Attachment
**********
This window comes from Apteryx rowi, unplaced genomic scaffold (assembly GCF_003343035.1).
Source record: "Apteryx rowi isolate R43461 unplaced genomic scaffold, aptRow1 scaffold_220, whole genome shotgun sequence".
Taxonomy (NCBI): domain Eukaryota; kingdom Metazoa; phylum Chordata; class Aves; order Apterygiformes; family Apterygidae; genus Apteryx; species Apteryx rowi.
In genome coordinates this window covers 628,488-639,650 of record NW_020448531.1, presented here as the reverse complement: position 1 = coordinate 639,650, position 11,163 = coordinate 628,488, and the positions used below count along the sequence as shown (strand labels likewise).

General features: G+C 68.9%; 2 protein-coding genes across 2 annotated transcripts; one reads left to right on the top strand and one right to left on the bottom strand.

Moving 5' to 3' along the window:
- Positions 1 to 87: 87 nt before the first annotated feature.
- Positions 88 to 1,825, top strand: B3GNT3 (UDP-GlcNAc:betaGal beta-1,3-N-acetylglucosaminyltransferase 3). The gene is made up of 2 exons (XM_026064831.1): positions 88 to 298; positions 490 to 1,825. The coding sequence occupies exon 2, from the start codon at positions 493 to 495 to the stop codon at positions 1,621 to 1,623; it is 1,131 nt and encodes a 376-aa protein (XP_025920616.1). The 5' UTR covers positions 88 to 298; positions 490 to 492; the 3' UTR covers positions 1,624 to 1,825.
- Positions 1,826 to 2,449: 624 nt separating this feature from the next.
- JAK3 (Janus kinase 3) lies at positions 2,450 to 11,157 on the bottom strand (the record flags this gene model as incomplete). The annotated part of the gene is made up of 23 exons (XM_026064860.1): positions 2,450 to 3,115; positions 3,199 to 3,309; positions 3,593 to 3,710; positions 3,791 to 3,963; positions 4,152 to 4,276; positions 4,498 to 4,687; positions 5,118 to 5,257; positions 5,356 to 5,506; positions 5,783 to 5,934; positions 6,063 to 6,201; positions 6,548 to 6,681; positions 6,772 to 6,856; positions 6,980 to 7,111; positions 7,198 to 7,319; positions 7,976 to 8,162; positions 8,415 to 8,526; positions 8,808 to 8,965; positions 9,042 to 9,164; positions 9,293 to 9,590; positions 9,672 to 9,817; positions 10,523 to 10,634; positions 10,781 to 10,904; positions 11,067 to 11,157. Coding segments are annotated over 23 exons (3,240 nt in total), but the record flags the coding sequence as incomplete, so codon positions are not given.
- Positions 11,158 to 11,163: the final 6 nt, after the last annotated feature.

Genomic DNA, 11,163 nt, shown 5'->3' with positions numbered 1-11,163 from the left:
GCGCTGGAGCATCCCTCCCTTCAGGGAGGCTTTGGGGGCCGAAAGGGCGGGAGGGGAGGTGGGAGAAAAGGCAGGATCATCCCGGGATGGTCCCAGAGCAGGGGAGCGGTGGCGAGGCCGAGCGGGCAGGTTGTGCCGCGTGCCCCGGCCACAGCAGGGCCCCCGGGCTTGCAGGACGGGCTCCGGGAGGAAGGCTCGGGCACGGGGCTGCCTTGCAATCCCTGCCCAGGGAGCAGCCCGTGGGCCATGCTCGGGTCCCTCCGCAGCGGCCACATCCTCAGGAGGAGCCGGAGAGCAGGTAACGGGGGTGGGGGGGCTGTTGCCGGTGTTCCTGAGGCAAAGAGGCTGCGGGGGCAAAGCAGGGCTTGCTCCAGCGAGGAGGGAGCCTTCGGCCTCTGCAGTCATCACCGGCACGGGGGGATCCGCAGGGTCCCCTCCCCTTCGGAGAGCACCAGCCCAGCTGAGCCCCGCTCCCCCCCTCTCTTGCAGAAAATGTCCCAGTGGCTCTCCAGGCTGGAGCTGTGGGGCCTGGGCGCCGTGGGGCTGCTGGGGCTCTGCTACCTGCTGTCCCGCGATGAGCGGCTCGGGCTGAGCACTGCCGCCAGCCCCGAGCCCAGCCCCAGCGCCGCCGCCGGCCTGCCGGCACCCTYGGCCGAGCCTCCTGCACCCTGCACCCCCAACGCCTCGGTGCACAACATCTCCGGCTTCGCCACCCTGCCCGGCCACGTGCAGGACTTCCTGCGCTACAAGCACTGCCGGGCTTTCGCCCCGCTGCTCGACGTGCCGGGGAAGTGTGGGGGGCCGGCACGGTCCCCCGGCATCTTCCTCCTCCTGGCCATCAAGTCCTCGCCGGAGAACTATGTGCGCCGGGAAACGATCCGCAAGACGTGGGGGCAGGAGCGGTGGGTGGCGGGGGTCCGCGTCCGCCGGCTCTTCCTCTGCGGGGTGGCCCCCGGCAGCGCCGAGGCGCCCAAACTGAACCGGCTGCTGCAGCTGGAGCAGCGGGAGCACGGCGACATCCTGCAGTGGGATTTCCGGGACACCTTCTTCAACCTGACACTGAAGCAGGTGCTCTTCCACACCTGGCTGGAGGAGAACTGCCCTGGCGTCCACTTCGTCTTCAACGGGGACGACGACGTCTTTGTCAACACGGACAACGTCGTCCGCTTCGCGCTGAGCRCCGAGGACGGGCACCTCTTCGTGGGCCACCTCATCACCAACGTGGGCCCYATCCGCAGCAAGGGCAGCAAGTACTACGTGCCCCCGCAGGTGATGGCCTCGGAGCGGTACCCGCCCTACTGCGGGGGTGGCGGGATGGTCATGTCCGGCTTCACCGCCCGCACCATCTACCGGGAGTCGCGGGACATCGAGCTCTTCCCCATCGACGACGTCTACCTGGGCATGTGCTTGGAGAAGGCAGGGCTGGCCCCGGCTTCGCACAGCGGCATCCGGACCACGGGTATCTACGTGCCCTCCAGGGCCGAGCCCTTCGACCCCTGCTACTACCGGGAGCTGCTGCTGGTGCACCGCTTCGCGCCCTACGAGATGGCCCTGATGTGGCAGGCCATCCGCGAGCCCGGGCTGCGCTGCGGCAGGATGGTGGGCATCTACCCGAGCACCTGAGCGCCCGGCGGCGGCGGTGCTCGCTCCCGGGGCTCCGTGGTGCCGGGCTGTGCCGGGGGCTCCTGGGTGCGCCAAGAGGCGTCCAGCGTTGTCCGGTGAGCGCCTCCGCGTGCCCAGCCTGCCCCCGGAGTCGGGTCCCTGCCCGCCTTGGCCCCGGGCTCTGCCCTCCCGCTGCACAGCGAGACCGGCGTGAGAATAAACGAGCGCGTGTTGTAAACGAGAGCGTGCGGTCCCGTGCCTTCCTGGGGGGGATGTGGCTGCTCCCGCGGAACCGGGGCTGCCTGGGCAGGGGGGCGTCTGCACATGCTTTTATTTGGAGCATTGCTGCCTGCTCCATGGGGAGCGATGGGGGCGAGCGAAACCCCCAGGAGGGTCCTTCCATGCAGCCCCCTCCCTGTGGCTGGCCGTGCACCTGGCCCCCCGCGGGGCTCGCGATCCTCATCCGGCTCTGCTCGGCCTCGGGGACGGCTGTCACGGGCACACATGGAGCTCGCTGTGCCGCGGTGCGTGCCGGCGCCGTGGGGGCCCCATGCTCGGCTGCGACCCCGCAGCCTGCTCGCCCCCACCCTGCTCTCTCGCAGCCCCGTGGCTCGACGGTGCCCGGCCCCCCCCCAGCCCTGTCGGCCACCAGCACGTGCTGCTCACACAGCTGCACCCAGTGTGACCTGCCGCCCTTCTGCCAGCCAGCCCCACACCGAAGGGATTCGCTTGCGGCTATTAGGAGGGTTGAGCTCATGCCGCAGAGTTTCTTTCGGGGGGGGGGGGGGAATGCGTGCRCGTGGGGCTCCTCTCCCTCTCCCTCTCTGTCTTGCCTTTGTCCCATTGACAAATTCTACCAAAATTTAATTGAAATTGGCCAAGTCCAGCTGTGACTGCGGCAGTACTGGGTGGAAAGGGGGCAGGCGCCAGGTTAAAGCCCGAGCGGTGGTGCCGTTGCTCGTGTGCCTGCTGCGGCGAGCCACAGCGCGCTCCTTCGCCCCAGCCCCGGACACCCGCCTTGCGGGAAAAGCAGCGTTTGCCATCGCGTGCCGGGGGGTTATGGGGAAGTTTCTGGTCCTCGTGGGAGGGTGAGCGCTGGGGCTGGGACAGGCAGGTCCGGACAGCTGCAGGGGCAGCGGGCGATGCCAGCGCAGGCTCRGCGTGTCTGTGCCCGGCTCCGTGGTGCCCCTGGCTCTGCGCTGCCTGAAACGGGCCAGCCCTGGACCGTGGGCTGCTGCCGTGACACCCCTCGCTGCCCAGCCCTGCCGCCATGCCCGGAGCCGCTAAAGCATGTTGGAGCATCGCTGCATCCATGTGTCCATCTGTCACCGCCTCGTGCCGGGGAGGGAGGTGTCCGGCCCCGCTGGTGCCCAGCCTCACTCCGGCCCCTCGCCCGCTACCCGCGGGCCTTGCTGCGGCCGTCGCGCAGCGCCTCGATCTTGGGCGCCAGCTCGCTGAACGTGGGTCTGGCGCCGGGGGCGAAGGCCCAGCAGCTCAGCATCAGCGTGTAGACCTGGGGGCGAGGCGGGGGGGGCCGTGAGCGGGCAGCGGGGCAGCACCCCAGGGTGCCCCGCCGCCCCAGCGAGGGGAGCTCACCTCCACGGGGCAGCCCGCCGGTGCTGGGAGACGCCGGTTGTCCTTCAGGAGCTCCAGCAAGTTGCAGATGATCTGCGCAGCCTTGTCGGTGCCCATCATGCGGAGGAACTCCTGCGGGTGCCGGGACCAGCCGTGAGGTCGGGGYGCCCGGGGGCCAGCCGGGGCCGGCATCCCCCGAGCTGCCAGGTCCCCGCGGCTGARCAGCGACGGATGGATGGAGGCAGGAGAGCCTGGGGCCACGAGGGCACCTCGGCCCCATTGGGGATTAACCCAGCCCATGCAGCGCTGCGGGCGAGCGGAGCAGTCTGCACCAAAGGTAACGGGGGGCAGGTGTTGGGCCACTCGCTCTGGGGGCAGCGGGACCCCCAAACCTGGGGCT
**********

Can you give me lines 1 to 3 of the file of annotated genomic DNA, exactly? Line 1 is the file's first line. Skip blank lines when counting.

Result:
This window comes from Apteryx rowi, unplaced genomic scaffold (assembly GCF_003343035.1).
Source record: "Apteryx rowi isolate R43461 unplaced genomic scaffold, aptRow1 scaffold_220, whole genome shotgun sequence".
Taxonomy (NCBI): domain Eukaryota; kingdom Metazoa; phylum Chordata; class Aves; order Apterygiformes; family Apterygidae; genus Apteryx; species Apteryx rowi.